Sunday, April 13, 2014


Because it claims it’s still losing money.

Surprisingly, during its first year after expansion, and with a new lucrative TV contract, the SEC claims to have lost nearly $3.4 million. That didn’t stop the SEC board from raising the base salary of Commissioner Mike Slive to $1.2 mill—actually a loss when measured against a whopping bonus he got the year before—but still.

These figures come from a recent USA Today Sports report---and what they tell me is..BBN prepare for:  (a) higher ticket prices, everywhere, (b) a premium pay, exclusive SEC sports channel starting this fall, and (c) major legal expenses as the SEC battles college players who want to be paid something for their efforts.

These just may, I say may, be worth real protests on State Street (no burning couches tho!)

It certainly is worth a protest by the UK student government, and the LFUCG council, now renegotiating new cable contract with Time Warner (or Comcast which wishes to buy Time Warner.)

BTW, a Consumer Report survey of 18 major cable systems throughout the US found Time Warner just above LAST Place in consumer service, and Comcast just above TWC.  Some record.  And for this we should pay more?

Well, we’re going too..unless students, Bubba and Mrs Bubba, Dr. Eli, the UK Board of Trustees, Coach Cal, the BBN, and our city council truly have UK fans at heart and object..strenuously object and soon…over plans to raise ticket prices and cable fees…both of which are just around the corner…say as soon as  the next “Play Ball!

I'm just sayin'...

Tuesday, April 8, 2014


I suspect all our hearts go out to the families of those on this missing plane. They need answers; the world need answers.

But a pair of books this week reminds me of the much larger answers the world needs also…as we still hear occasional calls for war. (Crimea, Ukraine, Iran, Syria, North Korea, etc.)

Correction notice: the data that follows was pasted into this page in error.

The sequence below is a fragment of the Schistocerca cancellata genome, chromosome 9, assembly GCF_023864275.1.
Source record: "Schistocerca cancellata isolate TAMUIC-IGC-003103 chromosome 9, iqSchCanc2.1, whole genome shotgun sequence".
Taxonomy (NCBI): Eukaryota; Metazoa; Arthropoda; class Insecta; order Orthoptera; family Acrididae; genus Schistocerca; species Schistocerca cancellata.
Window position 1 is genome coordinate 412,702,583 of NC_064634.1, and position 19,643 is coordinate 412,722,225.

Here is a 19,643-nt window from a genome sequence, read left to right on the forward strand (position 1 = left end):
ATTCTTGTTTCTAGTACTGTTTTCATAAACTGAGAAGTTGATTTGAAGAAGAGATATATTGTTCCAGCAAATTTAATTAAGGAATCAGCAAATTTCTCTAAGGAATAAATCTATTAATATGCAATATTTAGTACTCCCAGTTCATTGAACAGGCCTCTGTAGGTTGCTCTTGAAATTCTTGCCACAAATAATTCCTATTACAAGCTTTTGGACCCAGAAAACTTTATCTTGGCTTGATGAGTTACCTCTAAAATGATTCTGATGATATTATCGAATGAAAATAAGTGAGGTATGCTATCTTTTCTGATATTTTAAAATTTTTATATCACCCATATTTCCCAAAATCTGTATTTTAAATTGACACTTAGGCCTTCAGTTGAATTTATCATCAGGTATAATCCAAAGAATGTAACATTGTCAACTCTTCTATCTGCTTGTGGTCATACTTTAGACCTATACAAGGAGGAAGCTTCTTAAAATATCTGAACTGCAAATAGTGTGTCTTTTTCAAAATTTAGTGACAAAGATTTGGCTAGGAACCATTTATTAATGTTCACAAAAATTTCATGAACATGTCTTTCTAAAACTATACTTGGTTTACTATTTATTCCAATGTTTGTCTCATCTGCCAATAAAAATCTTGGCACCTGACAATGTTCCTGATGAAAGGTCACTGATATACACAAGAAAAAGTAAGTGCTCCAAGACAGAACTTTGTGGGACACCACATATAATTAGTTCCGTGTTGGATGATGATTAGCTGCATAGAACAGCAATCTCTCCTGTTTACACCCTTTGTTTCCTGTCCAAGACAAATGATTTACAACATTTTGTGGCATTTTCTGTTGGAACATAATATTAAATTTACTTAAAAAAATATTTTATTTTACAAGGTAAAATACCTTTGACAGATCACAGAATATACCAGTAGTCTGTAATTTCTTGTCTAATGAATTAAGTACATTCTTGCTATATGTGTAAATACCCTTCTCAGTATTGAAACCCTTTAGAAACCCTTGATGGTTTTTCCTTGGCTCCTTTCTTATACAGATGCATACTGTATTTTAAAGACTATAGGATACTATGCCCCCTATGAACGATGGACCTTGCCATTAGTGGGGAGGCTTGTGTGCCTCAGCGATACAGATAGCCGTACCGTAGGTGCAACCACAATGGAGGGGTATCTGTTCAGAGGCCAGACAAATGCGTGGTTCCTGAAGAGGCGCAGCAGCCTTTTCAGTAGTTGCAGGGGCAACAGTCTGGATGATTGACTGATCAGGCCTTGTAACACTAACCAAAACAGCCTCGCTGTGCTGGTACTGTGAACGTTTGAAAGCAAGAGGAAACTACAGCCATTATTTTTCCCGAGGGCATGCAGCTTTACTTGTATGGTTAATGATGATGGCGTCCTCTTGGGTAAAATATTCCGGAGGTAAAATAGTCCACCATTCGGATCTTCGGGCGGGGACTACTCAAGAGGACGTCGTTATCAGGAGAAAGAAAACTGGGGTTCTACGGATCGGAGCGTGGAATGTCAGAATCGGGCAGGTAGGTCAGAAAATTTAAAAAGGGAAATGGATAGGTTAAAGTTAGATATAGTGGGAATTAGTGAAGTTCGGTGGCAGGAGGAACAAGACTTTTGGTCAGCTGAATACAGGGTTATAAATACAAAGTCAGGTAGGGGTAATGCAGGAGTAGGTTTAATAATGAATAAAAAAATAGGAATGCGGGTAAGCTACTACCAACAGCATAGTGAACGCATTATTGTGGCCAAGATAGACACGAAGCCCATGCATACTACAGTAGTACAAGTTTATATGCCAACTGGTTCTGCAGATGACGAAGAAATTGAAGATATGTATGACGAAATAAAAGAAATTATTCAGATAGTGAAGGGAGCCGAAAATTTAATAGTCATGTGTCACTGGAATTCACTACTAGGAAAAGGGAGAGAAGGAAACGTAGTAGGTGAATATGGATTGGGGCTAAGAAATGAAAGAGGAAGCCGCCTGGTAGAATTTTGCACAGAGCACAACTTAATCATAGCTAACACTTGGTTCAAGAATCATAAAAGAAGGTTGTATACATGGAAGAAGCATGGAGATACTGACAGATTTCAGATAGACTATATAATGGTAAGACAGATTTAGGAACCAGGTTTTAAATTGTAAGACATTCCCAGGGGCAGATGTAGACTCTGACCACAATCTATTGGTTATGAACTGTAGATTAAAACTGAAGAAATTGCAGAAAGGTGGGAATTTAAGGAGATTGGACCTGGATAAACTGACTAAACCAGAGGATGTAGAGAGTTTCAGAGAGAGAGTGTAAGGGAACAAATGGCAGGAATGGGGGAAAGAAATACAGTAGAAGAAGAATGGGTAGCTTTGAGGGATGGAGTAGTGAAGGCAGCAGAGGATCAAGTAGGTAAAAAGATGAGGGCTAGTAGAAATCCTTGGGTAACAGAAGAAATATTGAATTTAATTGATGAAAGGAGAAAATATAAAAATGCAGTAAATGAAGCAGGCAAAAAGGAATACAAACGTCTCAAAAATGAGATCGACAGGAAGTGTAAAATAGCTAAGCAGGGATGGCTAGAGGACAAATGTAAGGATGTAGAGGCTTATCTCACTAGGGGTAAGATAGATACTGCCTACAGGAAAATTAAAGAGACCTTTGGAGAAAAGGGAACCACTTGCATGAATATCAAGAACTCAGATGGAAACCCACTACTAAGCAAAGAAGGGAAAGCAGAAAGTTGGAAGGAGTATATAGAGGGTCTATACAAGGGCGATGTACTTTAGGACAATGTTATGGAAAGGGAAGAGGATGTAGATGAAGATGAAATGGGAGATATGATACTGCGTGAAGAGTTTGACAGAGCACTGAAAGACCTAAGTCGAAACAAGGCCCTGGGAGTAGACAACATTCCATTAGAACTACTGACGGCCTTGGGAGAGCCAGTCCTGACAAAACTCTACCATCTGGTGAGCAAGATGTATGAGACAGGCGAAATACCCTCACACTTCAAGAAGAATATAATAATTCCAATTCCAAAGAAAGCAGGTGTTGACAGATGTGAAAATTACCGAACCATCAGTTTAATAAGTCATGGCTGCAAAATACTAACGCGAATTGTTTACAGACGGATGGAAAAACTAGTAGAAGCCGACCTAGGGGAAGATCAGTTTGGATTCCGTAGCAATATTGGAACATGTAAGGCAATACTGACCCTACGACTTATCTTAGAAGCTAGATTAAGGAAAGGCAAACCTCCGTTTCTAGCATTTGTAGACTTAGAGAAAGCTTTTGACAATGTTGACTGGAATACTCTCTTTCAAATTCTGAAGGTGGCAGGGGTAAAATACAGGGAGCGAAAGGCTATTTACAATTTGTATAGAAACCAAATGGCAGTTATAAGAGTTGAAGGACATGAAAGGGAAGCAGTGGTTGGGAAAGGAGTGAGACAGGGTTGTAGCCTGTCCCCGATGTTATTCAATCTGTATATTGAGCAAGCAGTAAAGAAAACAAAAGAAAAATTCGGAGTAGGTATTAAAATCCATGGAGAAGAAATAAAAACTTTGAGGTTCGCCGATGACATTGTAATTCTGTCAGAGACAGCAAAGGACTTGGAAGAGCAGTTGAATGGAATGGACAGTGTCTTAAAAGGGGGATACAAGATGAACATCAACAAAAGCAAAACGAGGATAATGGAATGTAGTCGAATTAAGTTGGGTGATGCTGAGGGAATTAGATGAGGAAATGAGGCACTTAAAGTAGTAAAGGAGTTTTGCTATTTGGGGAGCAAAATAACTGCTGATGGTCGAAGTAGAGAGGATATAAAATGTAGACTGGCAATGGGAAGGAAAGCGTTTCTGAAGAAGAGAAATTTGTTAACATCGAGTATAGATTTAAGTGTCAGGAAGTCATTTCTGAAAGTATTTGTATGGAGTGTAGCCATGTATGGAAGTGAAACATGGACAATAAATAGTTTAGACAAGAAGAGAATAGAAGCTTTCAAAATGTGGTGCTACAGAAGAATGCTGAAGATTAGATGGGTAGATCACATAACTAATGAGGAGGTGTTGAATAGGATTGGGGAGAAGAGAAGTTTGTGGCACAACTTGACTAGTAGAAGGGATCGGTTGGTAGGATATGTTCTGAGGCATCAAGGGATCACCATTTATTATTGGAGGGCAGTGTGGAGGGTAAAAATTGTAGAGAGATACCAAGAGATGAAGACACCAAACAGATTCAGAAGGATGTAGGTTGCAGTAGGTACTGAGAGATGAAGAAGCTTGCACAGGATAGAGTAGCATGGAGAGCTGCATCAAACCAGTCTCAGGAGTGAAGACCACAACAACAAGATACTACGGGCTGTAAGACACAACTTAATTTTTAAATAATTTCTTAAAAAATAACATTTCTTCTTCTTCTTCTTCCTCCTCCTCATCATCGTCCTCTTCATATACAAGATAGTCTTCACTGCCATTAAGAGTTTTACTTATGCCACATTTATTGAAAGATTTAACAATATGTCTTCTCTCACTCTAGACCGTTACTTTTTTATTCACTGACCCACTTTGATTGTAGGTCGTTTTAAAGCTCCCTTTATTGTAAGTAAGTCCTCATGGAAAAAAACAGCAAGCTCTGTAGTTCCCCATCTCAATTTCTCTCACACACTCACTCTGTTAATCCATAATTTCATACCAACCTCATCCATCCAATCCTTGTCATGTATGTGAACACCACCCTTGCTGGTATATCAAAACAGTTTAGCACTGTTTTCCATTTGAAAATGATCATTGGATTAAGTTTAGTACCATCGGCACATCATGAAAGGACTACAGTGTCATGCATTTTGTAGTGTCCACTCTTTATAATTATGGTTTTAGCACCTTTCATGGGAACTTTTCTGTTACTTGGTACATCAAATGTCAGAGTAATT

83,000 American service personnel are still missing over the past century---their families need answers, too.

“Vanished: the 60 year Search for the Missing Men of World War Two” details the attempt to find just 11 of them, the crew of one bomber, of one flight of one day in just one part of the vast Pacific War. And half of those 83,000 vanished during our Pacific campaign.

Efforts continue to find, and return home to families those missing in ‘Nam, occasionally Korea, but this much, much larger group from the 40s gets scant attention. In trying to locate and answer the fate of this one plane, we get a view into so  many things  a nation and its people never contemplate when they go blithely off to war..even justified war as this one was.

But how even more chilling is the thought that there are still families without fathers, sons, brothers from wars that might have been avoided…had governments tried harder. The second book is “The Sleepwalkers: How Europe went to War in 1914.”  This war could have been avoided.

And then there are  the Fort Hoods that seem to inevitably happen after all wars…and the bombs and mines that still turn up after a century or more to kill and maim those who didn’t know they were there, if they even knew there had been a war.

As frustrating as diplomatic maneuvers can be, as tempting as it is to punch Putin in the nose, or Abbas (this week, maybe Netanyahu next week), and as slowly as they grind…better diplomacy. War solves many fewer problems and leaves many more agonies to fester over much longer time.

I'm just sayin'...